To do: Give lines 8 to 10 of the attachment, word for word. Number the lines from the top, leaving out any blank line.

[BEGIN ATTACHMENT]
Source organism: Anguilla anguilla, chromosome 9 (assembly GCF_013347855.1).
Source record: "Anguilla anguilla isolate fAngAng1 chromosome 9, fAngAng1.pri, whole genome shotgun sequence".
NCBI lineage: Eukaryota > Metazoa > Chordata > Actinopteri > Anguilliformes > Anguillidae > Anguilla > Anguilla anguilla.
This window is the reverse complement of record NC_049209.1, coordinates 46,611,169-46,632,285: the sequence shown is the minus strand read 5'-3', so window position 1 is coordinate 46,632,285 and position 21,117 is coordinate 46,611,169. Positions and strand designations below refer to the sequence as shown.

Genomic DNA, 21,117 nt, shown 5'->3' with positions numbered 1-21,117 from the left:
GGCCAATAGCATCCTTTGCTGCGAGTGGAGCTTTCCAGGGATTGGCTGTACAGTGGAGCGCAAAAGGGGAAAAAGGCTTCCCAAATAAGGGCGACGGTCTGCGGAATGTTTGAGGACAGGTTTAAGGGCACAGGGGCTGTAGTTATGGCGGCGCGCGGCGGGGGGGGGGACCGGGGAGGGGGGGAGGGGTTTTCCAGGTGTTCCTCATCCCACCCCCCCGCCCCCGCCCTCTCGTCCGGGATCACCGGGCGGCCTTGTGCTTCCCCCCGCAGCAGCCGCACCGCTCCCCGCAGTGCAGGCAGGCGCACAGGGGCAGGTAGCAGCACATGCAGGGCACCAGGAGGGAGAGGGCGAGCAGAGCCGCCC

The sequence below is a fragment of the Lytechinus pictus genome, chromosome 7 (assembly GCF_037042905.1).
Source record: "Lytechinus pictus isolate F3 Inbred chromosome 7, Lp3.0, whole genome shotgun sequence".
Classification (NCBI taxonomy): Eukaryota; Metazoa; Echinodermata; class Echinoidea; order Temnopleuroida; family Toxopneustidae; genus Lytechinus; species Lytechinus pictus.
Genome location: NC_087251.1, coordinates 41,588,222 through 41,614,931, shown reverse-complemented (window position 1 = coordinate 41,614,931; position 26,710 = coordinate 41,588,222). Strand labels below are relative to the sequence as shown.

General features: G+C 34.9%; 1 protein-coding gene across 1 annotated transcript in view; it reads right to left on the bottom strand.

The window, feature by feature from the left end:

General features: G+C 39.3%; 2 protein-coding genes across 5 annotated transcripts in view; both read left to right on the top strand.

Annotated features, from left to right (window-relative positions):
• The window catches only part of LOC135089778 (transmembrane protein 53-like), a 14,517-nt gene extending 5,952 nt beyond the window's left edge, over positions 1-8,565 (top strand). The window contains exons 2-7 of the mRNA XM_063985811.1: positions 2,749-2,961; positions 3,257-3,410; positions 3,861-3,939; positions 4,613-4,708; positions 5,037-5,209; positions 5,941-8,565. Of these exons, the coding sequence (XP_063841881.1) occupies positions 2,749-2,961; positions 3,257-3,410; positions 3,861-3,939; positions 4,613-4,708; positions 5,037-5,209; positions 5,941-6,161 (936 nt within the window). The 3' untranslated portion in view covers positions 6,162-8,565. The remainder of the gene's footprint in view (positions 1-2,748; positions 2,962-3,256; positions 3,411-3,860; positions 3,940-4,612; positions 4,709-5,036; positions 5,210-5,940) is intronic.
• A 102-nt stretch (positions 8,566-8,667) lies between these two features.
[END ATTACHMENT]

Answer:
Source record: "Lytechinus pictus isolate F3 Inbred chromosome 7, Lp3.0, whole genome shotgun sequence".
Classification (NCBI taxonomy): Eukaryota; Metazoa; Echinodermata; class Echinoidea; order Temnopleuroida; family Toxopneustidae; genus Lytechinus; species Lytechinus pictus.
Genome location: NC_087251.1, coordinates 41,588,222 through 41,614,931, shown reverse-complemented (window position 1 = coordinate 41,614,931; position 26,710 = coordinate 41,588,222). Strand labels below are relative to the sequence as shown.